Wolbachia study reveals novel approaches to control insects transmitting deadly diseases

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Researchers at Boston University have made discoveries that provide the foundation towards novel approaches to control insects that transmit deadly diseases such as dengue fever and malaria through their study of the Wolbachia bacteria. Their findings have been published in the current issue of Science Express [http://www.sciencexpress.org], an online publication of selected papers in advance of the print edition of Science, the main journal of the American Association for the Advancement of Science (AAAS).

"Wolbachia are widespread, maternally-transmitted intracellular bacteria that infect most insect species and are able to alter the reproduction of innumerous hosts," said Horacio Frydman, assistant professor of biology at Boston University and the study's principal investigator. "An important aspect of this relationship is that Wolbachia often alter their host's reproductive ability, yet very little is known about how this is achieved." In this paper, PhD student Eva Fast and her colleagues in the Frydman lab describe a study in Drosophila mauritiana that offers insights into the cellular mechanisms through which Wolbachia upregulates egg production by their hosts.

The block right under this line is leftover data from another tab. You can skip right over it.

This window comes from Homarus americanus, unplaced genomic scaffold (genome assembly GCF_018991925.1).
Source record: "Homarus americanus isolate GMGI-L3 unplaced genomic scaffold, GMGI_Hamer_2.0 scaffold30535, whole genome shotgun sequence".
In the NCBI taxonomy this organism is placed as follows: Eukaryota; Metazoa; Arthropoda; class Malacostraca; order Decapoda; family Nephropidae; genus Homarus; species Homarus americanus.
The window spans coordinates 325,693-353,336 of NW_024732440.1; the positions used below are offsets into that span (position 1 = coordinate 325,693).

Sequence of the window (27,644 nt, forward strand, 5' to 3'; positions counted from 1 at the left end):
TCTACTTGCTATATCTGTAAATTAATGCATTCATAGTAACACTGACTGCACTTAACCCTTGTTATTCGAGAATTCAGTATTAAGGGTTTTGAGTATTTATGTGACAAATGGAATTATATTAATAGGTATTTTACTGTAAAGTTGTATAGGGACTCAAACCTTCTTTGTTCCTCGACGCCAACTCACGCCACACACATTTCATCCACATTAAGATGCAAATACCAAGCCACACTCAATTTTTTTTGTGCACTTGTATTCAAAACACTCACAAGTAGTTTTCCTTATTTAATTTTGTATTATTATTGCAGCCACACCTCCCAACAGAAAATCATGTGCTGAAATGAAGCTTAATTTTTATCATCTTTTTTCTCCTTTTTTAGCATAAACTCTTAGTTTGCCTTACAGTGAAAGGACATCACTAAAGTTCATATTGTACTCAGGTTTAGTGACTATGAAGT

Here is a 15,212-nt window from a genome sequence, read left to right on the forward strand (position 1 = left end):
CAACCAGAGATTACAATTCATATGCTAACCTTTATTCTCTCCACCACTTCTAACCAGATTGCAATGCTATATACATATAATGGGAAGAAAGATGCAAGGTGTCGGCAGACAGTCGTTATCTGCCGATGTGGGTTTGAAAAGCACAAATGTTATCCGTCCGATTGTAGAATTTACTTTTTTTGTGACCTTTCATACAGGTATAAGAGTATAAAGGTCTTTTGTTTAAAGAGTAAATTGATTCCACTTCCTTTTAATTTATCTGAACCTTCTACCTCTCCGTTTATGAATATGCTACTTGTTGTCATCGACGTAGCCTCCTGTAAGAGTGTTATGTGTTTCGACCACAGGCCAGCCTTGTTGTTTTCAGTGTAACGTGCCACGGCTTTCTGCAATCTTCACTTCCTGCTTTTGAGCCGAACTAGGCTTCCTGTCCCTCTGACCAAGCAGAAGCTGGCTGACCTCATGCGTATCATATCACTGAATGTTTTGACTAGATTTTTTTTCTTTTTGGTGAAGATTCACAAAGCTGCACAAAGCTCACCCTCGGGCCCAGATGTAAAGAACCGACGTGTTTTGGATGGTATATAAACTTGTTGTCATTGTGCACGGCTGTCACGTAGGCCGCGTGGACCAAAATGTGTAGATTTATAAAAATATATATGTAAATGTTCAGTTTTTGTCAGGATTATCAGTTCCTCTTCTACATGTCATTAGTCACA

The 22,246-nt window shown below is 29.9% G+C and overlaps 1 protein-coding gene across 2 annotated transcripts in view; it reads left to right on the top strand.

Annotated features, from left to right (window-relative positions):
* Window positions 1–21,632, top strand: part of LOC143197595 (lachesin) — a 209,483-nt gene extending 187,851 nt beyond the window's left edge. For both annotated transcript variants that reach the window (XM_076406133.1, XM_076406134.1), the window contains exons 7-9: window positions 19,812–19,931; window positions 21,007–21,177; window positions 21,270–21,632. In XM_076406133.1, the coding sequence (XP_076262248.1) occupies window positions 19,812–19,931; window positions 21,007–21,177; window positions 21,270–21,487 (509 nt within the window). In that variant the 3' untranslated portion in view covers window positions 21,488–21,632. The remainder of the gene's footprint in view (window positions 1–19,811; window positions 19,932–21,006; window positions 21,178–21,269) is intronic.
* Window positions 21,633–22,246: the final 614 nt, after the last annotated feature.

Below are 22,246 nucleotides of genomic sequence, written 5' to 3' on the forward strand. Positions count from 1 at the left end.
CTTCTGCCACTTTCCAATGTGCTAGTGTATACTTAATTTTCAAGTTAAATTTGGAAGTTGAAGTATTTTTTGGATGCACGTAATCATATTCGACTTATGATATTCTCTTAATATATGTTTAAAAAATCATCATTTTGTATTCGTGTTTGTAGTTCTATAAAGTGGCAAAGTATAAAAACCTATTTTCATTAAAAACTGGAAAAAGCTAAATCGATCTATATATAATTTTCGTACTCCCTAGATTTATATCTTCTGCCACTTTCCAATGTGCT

Specifically, the BU team demonstrate that Wolbachia in D. mauritiana have a remarkable tropism for terminal filament and cap cells in the female germline stem cell (GSC) niche (and a similar tropism in hub cells, the male GSC niche). They also show through extensive analysis of proliferation and cell death markers in multiple experiments that infected D. mauritiana have higher rates of GSC division and lower rates of germline cyst death in the germarium relative to uninfected counterparts. Finally, they provide compelling evidence suggesting that Wolbachia affects GSC division through effects on the niche. "Knowledge emerging from this research will be relevant for the basic stem cell biology as well for the development of cell biological strategies for disease control," said Frydman.

Source:

 Boston University

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